The RSPCA estimates that between 40-60% of dogs are frightened of fireworks, and the older a dog is the more likely they are to become fearful or more fearful of the loud bangs and unpredictable noises. So, more often than not dogs and fireworks don’t mix well.
How does your dog cope with fireworks?
Dogs that are fearful of fireworks will react in different ways depending on their personality. My quiet lurchers will pace, pant and shiver. Dogs that tend to face fear with aggression – such as lurching and barking at other dogs – might bark and growl at the scary noises. Some dogs will seek out a quiet, dark place and hide, or they might try to dig their way to safety. No matter how they behave, the underlying cause is FEAR.
Dogs, Fireworks and Pain
If your dog is experiencing pain, for example from arthritis or a muscular strain, they are likely to be even more reactive to loud noises. This is one reason that dogs can develop a rapid onset of fear around fireworks. Do if your dog has been getting more reactive towards fireworks over the years it might be time to have a chat with your vet to rule out pain.
Dogs are extremely good at hiding pain most of the time and it can be difficult for owners, veterinary professionals and therapists to identify if pain is present, however there are often subtle cues you can look out for.
The Canine Massage Guild has produced a free assessment tool which you can download here. Using this tool will allow you to assess whether your dog is in pain and can be helpful to help you frame a discussion about with your vet.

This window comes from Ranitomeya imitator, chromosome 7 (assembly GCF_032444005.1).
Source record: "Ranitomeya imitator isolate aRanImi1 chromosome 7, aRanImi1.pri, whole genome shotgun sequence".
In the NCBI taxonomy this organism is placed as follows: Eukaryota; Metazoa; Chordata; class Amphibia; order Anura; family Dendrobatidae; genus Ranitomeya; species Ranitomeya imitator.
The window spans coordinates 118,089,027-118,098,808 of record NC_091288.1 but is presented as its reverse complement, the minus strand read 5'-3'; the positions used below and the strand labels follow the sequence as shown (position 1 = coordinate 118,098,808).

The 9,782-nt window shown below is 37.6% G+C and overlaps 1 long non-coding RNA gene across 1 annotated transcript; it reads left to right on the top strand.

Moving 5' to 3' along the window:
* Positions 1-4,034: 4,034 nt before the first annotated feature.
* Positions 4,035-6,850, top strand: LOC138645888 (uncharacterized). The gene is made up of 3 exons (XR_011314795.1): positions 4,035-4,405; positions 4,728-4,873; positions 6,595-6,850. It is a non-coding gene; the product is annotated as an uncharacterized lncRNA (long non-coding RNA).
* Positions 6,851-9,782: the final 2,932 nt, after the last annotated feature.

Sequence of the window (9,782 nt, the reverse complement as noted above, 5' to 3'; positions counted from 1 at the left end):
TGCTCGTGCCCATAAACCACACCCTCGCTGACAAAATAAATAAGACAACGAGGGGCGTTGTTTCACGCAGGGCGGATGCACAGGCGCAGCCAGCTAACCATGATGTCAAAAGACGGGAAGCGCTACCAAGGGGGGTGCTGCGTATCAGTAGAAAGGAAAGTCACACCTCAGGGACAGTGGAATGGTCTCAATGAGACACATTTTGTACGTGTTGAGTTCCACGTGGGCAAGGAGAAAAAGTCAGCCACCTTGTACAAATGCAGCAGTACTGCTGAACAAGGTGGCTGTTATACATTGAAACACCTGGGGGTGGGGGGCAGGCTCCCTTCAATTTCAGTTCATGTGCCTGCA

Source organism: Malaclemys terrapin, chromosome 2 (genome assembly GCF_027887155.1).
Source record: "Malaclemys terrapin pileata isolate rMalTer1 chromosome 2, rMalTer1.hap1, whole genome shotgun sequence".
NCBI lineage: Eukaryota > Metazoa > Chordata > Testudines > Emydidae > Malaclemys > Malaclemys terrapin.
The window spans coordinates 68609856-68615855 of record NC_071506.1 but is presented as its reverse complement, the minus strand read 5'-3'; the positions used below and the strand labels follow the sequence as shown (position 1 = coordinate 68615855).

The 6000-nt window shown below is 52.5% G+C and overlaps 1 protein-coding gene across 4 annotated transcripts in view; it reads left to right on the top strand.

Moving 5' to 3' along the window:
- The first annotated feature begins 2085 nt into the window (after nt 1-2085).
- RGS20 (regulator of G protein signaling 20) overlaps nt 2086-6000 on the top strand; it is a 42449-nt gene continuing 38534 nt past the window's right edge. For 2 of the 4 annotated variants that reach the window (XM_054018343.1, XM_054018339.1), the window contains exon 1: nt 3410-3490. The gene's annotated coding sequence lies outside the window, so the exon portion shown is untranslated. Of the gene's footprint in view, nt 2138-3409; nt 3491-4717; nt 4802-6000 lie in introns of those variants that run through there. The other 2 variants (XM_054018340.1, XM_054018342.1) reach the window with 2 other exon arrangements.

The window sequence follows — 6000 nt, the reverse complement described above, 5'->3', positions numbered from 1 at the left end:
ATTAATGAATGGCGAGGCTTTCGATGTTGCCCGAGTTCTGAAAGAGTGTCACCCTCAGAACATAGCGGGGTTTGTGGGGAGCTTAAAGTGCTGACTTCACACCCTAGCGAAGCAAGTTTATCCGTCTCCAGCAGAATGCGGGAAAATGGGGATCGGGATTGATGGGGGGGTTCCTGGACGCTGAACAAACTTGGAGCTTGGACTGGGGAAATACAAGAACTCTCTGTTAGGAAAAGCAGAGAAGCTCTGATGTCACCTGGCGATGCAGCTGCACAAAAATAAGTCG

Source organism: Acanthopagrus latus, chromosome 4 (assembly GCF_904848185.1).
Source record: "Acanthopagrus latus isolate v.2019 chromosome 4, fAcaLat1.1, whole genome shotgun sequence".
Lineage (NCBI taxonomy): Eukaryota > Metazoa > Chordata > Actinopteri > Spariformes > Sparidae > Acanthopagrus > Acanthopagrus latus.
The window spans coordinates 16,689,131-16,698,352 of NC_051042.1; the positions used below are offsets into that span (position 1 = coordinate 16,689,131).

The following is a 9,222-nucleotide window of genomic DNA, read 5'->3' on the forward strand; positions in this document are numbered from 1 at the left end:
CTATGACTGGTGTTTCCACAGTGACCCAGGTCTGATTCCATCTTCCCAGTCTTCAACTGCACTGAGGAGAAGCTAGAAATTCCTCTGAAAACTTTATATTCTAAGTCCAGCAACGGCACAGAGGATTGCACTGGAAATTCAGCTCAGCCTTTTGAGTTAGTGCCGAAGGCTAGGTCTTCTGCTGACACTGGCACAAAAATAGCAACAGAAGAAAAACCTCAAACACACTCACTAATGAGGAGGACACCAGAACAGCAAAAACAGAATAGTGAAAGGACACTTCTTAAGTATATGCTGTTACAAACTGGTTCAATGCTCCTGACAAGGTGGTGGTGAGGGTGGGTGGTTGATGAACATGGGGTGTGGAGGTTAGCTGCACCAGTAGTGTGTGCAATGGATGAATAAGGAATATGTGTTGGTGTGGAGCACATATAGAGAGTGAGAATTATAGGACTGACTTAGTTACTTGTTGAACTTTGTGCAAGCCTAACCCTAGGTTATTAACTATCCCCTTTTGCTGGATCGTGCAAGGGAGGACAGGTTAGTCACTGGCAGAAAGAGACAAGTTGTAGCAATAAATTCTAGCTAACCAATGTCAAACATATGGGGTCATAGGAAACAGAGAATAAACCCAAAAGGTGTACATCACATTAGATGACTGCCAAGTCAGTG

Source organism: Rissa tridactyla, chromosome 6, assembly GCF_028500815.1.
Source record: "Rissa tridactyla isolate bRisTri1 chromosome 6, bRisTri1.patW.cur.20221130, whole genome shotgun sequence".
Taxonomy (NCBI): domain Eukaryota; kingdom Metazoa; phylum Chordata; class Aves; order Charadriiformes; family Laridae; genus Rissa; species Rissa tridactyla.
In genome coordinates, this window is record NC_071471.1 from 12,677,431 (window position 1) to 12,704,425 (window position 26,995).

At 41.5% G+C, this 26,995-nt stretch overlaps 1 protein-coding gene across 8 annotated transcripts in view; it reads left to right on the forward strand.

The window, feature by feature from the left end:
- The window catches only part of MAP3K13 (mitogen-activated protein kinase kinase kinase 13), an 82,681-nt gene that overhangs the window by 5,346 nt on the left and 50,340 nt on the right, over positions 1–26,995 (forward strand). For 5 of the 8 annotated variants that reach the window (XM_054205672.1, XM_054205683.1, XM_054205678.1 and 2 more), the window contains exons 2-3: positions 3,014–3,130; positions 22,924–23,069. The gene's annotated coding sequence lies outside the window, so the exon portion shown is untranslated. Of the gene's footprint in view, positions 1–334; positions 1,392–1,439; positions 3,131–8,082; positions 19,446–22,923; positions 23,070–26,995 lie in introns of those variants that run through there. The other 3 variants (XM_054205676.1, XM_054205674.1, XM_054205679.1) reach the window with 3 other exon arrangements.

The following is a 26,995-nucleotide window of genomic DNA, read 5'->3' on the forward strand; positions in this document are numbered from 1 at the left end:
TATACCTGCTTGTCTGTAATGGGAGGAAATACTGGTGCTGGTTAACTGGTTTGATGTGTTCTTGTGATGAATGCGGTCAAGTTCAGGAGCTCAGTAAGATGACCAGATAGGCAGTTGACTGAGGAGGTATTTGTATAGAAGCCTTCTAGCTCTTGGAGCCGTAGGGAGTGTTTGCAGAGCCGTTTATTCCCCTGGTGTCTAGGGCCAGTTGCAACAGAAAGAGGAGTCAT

So how has your dog been coping this year? Have you noticed changes in their mood, activity, or engagement with others?
Did you know that most chronic pain is caused by soft tissue, that is the muscles, fascia, tendons and ligaments? This is the case even if your dog has been diagnosed with arthritis or other joint issues. So why not also discuss massage as a drug free pain management option for your dog. A consent form for massage therapy and some supporting information for your vet can be found as links at the bottom of this page.
How you can help your dog cope with fireworks this year
Helping your dog starts early. So if you know your dog is likely to react get them on a regular calming supplement asap. My boy has been on Dorwest Skullcap and Valarian for a while now to help with his anxiety around other dogs. But I will be increasing his dose over the coming weeks and he will be on the maximum dose at least a week before the fireworks are due. I will also be using hemp calming treats nearer the time. Other products are available and every dog responds differently so you may have to experiment to find a product that helps.
You can try playing firework sounds - You Tube have lots of options. Try playing sounds during the day and quietly initially and slowly increasing the volume. This may help your dog cope with fireworks that are going off at a distance to you but is unlikely to help if your neighbour is setting them off.
If your dog is a chewer why not get some long lasting chews in. They can be offered earlier in the day to help the dog relax before the evening (my dogs anticipate fireworks when it gets dark at this time of year) and through the evening if they are able to be distracted. I will also have stuffed and frozen Kongs on standby.
Change up their routine so you walk them in daylight for at least a week before the fireworks, where you can. Keep toilet breaks to a minimum after dark. I always walk my dogs with a harness and collar so that my lead has two points of contact. This makes it highly unlikely that they will be able to bolt on a walk...fireworks do go off in daylight too! Check your dog's microchip and tag details are legible and current now, just in case your dog does panic and finds a way to run.